By Roger Haydon
When Ray shuts his yellow front door at the start of December, he disappears.
A taxi turns up in the early morning and he is gone until next year’s April.
Ray is a fortunate man, a good pension and family in New Zealand.
Relatives can be a pain but New Zealand is in summer when we are in winter.
Ray isn’t smug, doesn’t flaunt his blessings but we all know
he is sunning it twelve thousand miles away when we aren’t, the bastard.
This year we all felt a frisson of schadenfreude, spherical with spikes on and invisible.
Ray has missed our summer, isolated in a New Zealand winter.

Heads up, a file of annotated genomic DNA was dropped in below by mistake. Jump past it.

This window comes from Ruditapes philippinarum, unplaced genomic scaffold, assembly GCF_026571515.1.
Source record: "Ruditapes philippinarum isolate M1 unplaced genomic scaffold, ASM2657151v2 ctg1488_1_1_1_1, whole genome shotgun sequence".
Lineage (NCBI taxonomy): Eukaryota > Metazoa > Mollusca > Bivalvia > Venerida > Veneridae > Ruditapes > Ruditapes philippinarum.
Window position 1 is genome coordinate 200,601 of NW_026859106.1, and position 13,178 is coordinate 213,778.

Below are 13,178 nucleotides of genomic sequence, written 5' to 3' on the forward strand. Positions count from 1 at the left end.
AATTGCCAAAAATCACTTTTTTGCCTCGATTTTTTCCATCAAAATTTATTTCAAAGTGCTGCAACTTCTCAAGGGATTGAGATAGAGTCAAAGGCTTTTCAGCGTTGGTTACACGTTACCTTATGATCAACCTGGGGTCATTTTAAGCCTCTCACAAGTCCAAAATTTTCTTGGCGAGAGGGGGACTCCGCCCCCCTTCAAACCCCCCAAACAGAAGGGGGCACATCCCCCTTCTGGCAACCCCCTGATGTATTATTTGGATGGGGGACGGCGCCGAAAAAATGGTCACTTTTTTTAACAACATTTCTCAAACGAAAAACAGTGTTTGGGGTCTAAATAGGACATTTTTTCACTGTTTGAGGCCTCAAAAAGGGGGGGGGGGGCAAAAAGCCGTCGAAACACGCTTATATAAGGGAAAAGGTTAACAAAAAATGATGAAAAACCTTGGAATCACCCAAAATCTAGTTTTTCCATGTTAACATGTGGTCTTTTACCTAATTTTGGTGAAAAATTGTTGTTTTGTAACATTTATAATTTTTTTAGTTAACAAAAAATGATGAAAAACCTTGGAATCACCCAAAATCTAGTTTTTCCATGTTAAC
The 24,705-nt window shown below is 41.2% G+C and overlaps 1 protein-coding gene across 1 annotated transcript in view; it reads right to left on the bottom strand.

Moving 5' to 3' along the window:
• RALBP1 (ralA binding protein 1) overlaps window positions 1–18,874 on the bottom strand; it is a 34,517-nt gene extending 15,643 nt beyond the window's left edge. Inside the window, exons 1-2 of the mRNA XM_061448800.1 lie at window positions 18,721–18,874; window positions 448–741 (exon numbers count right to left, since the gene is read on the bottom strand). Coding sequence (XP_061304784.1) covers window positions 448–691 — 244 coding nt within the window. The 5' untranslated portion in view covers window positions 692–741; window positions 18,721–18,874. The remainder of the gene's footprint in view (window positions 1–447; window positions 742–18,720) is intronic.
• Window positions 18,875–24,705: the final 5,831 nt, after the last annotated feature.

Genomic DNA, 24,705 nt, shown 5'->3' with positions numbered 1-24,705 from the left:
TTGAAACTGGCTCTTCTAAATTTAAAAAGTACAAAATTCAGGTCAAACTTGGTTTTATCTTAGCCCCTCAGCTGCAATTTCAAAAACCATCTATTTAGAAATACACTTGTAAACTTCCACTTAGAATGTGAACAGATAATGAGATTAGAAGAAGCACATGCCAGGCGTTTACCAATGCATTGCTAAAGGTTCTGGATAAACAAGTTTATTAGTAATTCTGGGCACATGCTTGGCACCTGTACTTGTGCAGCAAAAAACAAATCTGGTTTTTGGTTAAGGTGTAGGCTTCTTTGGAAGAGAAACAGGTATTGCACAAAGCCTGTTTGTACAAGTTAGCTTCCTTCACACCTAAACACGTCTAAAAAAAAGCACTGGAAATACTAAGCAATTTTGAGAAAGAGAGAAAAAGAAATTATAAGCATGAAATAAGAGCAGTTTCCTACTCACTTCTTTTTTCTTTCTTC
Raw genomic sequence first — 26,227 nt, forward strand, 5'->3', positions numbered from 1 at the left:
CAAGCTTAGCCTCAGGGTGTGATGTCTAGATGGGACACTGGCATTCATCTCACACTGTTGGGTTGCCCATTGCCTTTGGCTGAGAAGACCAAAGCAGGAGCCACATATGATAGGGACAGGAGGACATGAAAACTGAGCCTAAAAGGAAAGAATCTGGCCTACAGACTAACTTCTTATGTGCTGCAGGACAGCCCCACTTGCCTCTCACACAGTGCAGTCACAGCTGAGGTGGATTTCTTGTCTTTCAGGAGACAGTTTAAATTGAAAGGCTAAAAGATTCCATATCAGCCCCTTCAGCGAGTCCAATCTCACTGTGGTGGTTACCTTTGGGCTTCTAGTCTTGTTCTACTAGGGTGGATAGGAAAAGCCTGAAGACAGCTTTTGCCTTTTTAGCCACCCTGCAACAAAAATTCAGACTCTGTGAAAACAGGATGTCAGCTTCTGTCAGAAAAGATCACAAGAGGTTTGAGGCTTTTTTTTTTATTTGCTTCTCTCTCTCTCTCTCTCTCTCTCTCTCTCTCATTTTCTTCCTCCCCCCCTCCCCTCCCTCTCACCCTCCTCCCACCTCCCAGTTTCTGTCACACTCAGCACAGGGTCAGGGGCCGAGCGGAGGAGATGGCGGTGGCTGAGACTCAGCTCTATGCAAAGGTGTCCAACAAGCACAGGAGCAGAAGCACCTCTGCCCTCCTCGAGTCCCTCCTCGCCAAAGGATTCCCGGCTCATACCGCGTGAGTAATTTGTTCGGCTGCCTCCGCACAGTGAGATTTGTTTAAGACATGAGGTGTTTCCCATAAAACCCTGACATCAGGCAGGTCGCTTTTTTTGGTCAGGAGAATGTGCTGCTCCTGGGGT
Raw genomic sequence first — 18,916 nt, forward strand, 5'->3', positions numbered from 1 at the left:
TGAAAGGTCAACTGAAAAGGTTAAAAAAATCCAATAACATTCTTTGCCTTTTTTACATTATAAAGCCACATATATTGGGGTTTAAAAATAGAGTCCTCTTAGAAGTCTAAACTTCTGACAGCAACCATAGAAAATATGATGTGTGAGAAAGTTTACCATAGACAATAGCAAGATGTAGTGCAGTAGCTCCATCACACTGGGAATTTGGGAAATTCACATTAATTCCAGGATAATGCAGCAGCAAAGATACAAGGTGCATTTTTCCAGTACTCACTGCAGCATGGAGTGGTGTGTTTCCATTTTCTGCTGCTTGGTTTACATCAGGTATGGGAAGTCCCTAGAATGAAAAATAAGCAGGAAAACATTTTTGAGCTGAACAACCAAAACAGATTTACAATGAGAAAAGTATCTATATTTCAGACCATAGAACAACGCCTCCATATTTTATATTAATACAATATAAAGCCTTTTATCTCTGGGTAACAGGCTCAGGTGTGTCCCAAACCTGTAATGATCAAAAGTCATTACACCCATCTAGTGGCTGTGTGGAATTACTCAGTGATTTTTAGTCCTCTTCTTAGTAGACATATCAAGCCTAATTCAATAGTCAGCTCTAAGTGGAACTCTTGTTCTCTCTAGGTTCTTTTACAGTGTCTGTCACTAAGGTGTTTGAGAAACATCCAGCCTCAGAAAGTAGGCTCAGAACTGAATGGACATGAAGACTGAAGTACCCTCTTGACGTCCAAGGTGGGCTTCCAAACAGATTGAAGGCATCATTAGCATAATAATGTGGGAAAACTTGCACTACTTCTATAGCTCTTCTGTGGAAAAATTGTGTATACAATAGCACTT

Satisfaction? You bet. Jealousy? You bet.
Village life writ small.
Roger retired from the NHS in 2012. After a patchwork career of
dry as dust reports, he’s having fun writing flash fiction, short
stories and even the occasional poem.
I wrote this prompted by a weekly online (sadly) Workers Educational
Association creative writing class. I’ve got mixed feelings about how
people are responding to the strictures of the pandemic and this piece
kind of reflects that. I think I read and watch too much news.
I’m depressed about how people are suffering in the pandemic versus the confused and useless messages we all are being fed. I think I’ve moved beyond anger to sad resignation.